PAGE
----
During the course I delivered two sessions drawing on the course, BSBITU401A ‘Design and Develop Complex Text Documents’. We had an eclectic class – people from banking, telecommunications, health, advertising and legal sectors etc. I did not have access to a computer laboratory to conduct the training, so the participants brought in their laptops. I had to deliver the training to people who ranged in ability from struggling with basic computer skills to the very competent. The class was split nearly 50/50 between those using Windows or Mac operating systems. Delivering the training in these conditions was challenging, but there was a lot of enthusiasm from the participants to learn and I was delighted to hear that some of them had immediately applied their newly learned skills at work. This is a good sign that the training I delivered achieved its goals.
Now I can combine my skills, experience and qualifications in research, IT, public relations and training to get work in a variety of fields. Over the next few weeks I will be connecting with my network in order to secure a full-time position.
June wasn’t only about gaining a qualification. Just a few days ago Reconciliation Australia awarded my blog post, Reflecting on Reconciliation Week 2013, a prize in their Reconciliation Week social media competition. This occurred on the day of the change of Prime Minister. Judging by the hits this post received on that momentous day I gather some people were glad for some non-political news! Continue reading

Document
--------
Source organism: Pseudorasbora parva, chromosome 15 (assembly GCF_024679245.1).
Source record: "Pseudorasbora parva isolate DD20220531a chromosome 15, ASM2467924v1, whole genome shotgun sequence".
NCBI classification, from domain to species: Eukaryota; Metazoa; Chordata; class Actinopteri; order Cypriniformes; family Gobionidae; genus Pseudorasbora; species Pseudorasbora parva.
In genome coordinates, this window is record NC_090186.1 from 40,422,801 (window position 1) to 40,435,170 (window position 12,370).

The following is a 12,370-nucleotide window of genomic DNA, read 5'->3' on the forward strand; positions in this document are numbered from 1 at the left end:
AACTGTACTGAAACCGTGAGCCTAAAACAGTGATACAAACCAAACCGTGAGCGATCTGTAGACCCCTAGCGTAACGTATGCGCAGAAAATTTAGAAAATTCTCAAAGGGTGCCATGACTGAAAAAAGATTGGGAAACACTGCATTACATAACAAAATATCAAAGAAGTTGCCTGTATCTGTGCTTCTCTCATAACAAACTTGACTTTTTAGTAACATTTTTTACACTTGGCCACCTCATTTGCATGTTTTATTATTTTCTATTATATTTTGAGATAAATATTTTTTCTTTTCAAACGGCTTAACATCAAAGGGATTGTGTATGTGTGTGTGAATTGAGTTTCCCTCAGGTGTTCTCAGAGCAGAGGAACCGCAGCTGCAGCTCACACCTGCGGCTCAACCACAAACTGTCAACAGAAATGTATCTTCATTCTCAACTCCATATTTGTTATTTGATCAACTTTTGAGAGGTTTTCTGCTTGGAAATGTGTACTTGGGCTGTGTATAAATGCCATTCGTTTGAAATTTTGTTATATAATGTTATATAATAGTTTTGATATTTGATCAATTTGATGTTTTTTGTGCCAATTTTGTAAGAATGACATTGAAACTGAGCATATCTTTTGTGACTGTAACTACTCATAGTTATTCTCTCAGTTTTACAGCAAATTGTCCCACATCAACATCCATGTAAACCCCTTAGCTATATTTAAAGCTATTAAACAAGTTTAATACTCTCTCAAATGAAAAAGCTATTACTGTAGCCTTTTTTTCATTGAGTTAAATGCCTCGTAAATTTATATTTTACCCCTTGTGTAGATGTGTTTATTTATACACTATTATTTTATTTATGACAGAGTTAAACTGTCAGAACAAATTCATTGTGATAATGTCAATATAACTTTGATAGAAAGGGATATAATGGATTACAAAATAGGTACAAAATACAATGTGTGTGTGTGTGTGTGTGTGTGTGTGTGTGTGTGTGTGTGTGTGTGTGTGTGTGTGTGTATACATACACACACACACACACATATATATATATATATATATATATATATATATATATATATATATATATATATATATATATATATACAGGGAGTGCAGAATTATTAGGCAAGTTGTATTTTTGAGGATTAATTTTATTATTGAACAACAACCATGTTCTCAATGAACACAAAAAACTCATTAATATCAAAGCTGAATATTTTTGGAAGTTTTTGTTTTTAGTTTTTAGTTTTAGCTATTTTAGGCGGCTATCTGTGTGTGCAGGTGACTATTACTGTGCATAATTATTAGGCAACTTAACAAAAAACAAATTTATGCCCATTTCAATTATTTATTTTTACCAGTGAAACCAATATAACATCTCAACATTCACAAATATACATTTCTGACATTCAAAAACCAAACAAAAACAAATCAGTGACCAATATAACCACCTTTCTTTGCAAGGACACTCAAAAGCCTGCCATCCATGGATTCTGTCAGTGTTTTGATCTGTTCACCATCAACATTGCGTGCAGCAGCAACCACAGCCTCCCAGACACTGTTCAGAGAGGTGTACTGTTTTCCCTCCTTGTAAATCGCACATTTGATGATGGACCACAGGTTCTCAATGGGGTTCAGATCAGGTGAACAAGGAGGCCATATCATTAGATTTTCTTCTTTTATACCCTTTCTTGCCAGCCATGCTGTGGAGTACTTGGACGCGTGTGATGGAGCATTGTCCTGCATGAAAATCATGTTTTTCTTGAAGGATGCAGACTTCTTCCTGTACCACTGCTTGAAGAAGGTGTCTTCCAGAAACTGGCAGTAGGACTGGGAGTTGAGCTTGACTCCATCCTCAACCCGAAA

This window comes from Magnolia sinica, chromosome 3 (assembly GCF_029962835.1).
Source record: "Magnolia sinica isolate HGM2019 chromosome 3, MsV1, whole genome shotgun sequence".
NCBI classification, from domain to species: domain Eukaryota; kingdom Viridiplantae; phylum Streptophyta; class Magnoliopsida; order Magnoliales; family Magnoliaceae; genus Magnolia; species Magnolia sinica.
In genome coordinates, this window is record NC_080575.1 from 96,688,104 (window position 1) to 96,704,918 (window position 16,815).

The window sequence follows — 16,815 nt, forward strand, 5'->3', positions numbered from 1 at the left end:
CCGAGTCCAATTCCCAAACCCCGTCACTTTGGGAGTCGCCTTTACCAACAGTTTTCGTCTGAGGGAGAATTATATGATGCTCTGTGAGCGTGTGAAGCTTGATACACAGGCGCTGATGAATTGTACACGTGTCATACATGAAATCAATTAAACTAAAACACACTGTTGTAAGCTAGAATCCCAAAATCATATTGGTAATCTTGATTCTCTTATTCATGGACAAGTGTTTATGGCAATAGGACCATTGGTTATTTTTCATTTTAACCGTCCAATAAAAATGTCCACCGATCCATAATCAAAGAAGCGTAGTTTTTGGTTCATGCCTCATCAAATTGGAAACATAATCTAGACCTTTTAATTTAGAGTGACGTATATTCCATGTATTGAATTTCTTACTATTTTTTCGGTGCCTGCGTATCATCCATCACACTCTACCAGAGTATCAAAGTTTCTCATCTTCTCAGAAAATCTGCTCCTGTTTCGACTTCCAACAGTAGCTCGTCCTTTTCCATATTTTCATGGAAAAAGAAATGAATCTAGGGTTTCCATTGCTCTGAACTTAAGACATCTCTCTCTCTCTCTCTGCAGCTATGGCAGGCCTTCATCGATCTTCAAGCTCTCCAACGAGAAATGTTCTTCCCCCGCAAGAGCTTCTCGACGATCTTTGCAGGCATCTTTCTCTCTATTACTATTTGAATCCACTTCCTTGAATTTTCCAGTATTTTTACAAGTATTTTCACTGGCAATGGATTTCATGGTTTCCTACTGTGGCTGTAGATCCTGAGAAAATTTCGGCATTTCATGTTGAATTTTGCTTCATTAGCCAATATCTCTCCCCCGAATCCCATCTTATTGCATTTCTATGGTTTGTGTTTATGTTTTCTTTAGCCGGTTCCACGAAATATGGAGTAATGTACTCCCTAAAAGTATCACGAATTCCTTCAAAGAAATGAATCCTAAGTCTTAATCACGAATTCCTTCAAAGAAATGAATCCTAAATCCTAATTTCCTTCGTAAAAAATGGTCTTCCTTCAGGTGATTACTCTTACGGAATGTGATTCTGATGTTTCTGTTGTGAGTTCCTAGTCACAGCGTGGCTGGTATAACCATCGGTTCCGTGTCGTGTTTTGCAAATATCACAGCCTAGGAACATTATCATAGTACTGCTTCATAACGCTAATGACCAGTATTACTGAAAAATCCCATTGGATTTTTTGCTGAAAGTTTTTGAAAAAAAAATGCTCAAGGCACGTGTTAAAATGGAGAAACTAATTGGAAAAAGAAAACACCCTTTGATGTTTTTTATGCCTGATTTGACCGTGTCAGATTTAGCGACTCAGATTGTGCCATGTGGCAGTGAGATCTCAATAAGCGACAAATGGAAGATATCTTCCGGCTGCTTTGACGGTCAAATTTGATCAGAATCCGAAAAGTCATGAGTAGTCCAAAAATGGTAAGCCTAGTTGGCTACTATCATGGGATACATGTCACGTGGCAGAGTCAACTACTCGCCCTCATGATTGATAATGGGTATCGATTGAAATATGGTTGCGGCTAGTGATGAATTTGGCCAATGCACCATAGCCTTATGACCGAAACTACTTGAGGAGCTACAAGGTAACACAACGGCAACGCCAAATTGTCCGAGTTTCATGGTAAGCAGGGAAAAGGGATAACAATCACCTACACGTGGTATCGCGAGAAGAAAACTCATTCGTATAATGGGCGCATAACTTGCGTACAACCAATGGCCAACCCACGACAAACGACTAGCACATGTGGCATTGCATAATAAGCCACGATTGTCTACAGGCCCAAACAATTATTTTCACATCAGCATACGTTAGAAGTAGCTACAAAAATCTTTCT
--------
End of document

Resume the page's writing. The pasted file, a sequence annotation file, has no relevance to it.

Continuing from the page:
It is important to take time to regularly pause and reflect, however when we are busy we sometimes overlook this. Over the last month I lurched from deadline to deadline and forgot to take a step back periodically to assess how I was going. I hadn’t realised that I was becoming rather stressed, focussing on tasks I had not completed rather than what I had achieved. Then I decided to share with you what I have done over the last few weeks and in doing so regained my perspective.
In March I started a course at TAFE, Certificate IV in Training and Assessment, which will lead me to become a qualified workplace trainer. I have plenty of experience doing workplace training as part of various jobs over the years but increasingly employers are wanting people to be qualified. It was time to do the course in order to back up the experience.
At the same time I was asked to conduct a workshop for historians for the Professional Historians Association of NSW which is scheduled for 18th May. It is titled Social Media for the Cautious Historian – the Basics. Someone working in public relations asked me to provide them individual coaching to help them learn how to use twitter effectively for their work. I am also now one of the tweeters Professional Historians Association of NSW (@pha_nsw) and look after the content management system for their website. Continue reading